Spirituality in Practice: Healthcare Counseling Roles with Chronically Ill Patients

By Patricia Levy.

Published by The International Journal of Religion and Spirituality in Society

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Article: Print $US10.00
Article: Electronic $US5.00

Counseling professionals within medical settings confront life events of chronic illness, death, and deal with the consequences of life decisions made by their clients, patients, families, and significant others. They must be aware of a holistic linkage between patients’ psycho-emotional choices of adjustment and their compliance with and to medical intervention. In addition, therapists have also recognized the presence of individual and family created contexts of meanings (Goldenberg & Goldenberg, 2004) and narratives. Spiritual identity and self-esteem, life evaluation, and culturally diverse health values, and healing beliefs (Van Hook & Aguilar, 2001) can strongly influence the use of positive coping devices relevant to adaptation, well-being, and patient autonomy (Goldstein, Jaffe, Sutherland, & Wilson, 1987). Consequently, today’s therapeutic encounter may typically contain concern not only for psychological, emotional, and psychosocial outcomes of intervention but for the spiritual ones as well.

However, managed care systems that promote diagnostic, short-term counseling approaches, have required therapists to adjust therapeutic dialogue to center on brief experiential, client-centered and holistically focused interventions in lieu of using more traditional and often longer-term insight and psychoanalytic approaches to therapy. As a result, a collaborative partnership of mutuality and conversation must be established almost immediately between patients and counselors to confront and process together the multi-dimensional impacts of chronic illness and continuing disability on the individual’s and family’s functioning. Creating a relationship that will successfully generate an exploration of additional strength and spiritual healing factors such as are contained within family perceptions of attached meanings to the occurrence of illness, and mediating factors of spirituality may be disallowed within prescribed healthcare interventions.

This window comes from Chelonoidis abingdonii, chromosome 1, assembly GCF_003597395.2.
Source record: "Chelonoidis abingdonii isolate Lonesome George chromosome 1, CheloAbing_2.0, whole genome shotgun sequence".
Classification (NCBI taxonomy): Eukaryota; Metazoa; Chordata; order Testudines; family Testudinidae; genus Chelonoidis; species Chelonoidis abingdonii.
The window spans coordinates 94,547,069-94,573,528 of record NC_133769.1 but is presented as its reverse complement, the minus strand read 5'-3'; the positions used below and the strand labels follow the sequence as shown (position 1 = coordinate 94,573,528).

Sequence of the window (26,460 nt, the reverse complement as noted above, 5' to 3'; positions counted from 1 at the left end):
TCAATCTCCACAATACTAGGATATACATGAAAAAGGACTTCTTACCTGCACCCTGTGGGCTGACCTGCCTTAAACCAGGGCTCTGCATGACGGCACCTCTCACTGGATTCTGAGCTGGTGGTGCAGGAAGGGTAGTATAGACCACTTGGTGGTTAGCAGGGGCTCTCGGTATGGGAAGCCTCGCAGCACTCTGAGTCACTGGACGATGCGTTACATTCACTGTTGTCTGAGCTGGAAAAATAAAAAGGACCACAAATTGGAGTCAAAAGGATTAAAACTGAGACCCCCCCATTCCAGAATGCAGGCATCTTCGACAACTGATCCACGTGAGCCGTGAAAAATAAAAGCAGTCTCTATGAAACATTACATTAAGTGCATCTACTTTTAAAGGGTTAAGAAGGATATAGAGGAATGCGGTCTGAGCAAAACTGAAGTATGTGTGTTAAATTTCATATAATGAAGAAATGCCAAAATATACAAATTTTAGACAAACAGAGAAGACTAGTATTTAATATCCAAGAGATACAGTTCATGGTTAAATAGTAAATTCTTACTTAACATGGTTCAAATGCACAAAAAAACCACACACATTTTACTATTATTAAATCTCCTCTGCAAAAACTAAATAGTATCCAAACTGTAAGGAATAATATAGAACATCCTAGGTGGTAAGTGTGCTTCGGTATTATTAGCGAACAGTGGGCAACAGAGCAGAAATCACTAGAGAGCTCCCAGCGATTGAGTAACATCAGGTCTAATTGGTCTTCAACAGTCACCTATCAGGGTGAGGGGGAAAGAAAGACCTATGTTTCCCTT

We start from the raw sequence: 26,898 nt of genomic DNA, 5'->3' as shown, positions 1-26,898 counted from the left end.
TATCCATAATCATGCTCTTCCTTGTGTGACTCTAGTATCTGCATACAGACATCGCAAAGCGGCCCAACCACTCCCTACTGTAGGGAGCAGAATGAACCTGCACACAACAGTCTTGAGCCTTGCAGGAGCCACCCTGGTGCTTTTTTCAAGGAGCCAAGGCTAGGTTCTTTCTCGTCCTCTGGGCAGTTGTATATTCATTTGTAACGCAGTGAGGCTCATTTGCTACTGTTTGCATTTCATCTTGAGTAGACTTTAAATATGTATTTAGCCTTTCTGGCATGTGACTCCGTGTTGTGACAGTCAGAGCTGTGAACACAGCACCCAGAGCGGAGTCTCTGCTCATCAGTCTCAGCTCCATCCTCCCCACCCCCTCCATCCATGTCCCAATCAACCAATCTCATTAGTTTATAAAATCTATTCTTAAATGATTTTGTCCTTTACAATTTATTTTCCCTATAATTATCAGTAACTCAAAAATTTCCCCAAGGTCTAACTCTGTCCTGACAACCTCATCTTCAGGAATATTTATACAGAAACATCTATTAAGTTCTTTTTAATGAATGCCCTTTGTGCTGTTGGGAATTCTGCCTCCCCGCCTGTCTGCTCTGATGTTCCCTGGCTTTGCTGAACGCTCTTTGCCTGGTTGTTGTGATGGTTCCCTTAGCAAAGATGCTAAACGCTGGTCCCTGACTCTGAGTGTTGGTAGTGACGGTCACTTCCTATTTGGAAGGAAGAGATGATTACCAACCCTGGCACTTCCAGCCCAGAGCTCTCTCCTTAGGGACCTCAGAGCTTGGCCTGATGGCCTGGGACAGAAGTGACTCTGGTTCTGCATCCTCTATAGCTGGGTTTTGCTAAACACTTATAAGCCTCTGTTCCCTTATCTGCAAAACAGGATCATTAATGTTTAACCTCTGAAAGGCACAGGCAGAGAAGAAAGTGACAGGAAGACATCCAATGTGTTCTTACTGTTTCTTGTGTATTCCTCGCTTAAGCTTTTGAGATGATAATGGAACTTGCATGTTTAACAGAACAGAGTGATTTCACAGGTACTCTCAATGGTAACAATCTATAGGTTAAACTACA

Keywords: Spirituality, Practice, Chronic Illness

The International Journal of Religion and Spirituality in Society, Volume 1, Issue 4, pp.37-48. Article: Print (Spiral Bound). Article: Electronic (PDF File; 820.028KB).

Dr. Patricia Levy

Associate Professor, Department of Sociology and Social Work, Fort Hays State University, Hays, Kansas, USA

Dr. Levy comes from an extensive background in multicultural practice with children, families, and medical social work including front-line, supervisory, and administrative practice both in Israel and in the United States. Her skilled expertise with culturally diverse groups has culminated in a richness of professional experience while working with Native American, African American, and a wide range of Middle Eastern and European populations. Dr. Levy has published on gerontological practice in social work, on practice intervention in war and terrorism, and on rural medical social work. These have included publications not only in the United States but also internationally in England, Australia and Greece.